Lynn Tucker, RD, CDE (NorthShore)

Congratulations on your new baby! It can definitely be frustrating when you feel like the weight is not coming off after you have a baby.

Sometimes its helpful to take 5 minutes in the morning and think about what you have going on that day. Decide then what you will eat, even if it doesn't work out exactly as planned; you will probably be more organized overall.

Keep things simple, keep healthy, easy-to-prepare meals and snacks on hand such as raw veggies and humus, fruit and nuts or low fat cottage cheese, whole grain toast with peanut butter, canned beans or chickpeas on a salad, pre-cooked chicken breast, a microwaved sweet potato or frozen veggies.

One thing to consider if you are breastfeeding; be careful not to over-restrict your calories.

It takes 9 months to gain the weight during pregnancy, so give yourself at least 9 months to lose the weight you've gained.


  Kenya (Chicago, IL) - 3:27 PM:
I've tried using apps such as MyFitnessPal to keep track of calories consumed in a day. The problem that I am facing is creating/translating a home cooked meal. Do you have any suggestions for how I can apply my recipes in an app (including spices/seasoning), and accurately track my caloric intake daily?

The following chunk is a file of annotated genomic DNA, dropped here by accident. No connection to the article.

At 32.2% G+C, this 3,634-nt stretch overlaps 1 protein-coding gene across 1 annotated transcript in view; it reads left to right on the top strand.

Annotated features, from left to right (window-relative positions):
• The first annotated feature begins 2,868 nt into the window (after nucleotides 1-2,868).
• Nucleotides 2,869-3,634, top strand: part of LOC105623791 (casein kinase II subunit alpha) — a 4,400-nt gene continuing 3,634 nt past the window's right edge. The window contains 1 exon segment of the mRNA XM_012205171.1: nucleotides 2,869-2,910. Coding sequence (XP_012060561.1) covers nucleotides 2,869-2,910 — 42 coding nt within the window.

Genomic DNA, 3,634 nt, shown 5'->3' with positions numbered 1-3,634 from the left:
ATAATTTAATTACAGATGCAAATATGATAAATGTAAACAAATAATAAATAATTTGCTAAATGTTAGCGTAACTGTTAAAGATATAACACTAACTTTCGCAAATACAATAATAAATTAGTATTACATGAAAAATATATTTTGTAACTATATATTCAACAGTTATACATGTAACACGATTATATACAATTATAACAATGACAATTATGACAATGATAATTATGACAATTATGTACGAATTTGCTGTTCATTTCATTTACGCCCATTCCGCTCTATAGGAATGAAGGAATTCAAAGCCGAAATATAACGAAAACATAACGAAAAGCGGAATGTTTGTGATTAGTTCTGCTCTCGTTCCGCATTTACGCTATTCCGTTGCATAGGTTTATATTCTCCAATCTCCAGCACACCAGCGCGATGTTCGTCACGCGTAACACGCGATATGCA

Lynn Tucker, RD, CDE (NorthShore)
Myfitnesspal does have a recipe calculator), but if you don't like that one, you could try (Spark People's version). Luckily, seasonings and spices don't tend to have many calories so if you don't add them it won't change the nutrition numbers. If you want to add them to keep the recipes saved, you should be able to using these websites.

  Laura (Skokie, IL) - 3:31 PM:
Is grazing throughout the day unhealthy? Example: Granola bars, almonds, oranges... as opposed to having 3 larger meals? Or would having several, perhaps 6, smaller meals per day be better?
Lynn Tucker, RD, CDE (NorthShore)

It depends.

Generally you feel fuller when you eat a larger amount of food at once. Whereas with grazing you may end up eating more overall because you never quite feel full (not hungry).

If you are trying to lose weight, grazing can also make it more likely that you will eat more than you think you are or lose track of how much you're eating.